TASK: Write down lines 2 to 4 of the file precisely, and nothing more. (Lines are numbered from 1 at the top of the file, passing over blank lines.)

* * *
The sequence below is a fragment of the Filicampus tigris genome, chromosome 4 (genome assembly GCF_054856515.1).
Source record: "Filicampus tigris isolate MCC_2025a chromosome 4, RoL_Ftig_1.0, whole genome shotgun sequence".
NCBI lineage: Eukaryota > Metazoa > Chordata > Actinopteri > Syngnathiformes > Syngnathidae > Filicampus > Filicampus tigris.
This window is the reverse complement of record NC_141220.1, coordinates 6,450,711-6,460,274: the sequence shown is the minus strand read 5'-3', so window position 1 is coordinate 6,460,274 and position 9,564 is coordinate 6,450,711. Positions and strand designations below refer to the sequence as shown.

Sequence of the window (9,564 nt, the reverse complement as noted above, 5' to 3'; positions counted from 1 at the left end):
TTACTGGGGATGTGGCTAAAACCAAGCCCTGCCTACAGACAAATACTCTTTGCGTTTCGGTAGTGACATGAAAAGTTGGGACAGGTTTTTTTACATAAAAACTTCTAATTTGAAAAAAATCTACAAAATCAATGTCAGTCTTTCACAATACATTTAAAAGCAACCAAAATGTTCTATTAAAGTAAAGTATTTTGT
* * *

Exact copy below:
Source record: "Filicampus tigris isolate MCC_2025a chromosome 4, RoL_Ftig_1.0, whole genome shotgun sequence".
NCBI lineage: Eukaryota > Metazoa > Chordata > Actinopteri > Syngnathiformes > Syngnathidae > Filicampus > Filicampus tigris.
This window is the reverse complement of record NC_141220.1, coordinates 6,450,711-6,460,274: the sequence shown is the minus strand read 5'-3', so window position 1 is coordinate 6,460,274 and position 9,564 is coordinate 6,450,711. Positions and strand designations below refer to the sequence as shown.